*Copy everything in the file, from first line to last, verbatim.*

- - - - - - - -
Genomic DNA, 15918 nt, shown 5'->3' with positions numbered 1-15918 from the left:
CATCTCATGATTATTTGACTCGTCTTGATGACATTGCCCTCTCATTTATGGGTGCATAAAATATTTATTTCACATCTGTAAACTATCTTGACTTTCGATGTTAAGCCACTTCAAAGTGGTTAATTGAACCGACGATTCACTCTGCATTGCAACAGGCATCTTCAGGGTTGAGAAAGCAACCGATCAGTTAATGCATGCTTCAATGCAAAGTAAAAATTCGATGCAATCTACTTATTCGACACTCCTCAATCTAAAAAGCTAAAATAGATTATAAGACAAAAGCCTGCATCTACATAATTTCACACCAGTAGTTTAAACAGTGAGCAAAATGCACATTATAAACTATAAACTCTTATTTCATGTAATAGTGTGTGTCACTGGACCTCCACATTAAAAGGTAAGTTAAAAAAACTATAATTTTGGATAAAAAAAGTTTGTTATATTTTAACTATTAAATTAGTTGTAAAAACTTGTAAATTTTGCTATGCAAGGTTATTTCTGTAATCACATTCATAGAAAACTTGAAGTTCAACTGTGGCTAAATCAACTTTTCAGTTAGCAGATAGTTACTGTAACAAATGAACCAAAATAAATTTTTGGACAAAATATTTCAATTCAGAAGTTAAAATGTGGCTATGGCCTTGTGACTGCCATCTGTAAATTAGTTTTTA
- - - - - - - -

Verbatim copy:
Genomic DNA, 15918 nt, shown 5'->3' with positions numbered 1-15918 from the left:
CATCTCATGATTATTTGACTCGTCTTGATGACATTGCCCTCTCATTTATGGGTGCATAAAATATTTATTTCACATCTGTAAACTATCTTGACTTTCGATGTTAAGCCACTTCAAAGTGGTTAATTGAACCGACGATTCACTCTGCATTGCAACAGGCATCTTCAGGGTTGAGAAAGCAACCGATCAGTTAATGCATGCTTCAATGCAAAGTAAAAATTCGATGCAATCTACTTATTCGACACTCCTCAATCTAAAAAGCTAAAATAGATTATAAGACAAAAGCCTGCATCTACATAATTTCACACCAGTAGTTTAAACAGTGAGCAAAATGCACATTATAAACTATAAACTCTTATTTCATGTAATAGTGTGTGTCACTGGACCTCCACATTAAAAGGTAAGTTAAAAAAACTATAATTTTGGATAAAAAAAGTTTGTTATATTTTAACTATTAAATTAGTTGTAAAAACTTGTAAATTTTGCTATGCAAGGTTATTTCTGTAATCACATTCATAGAAAACTTGAAGTTCAACTGTGGCTAAATCAACTTTTCAGTTAGCAGATAGTTACTGTAACAAATGAACCAAAATAAATTTTTGGACAAAATATTTCAATTCAGAAGTTAAAATGTGGCTATGGCCTTGTGACTGCCATCTGTAAATTAGTTTTTA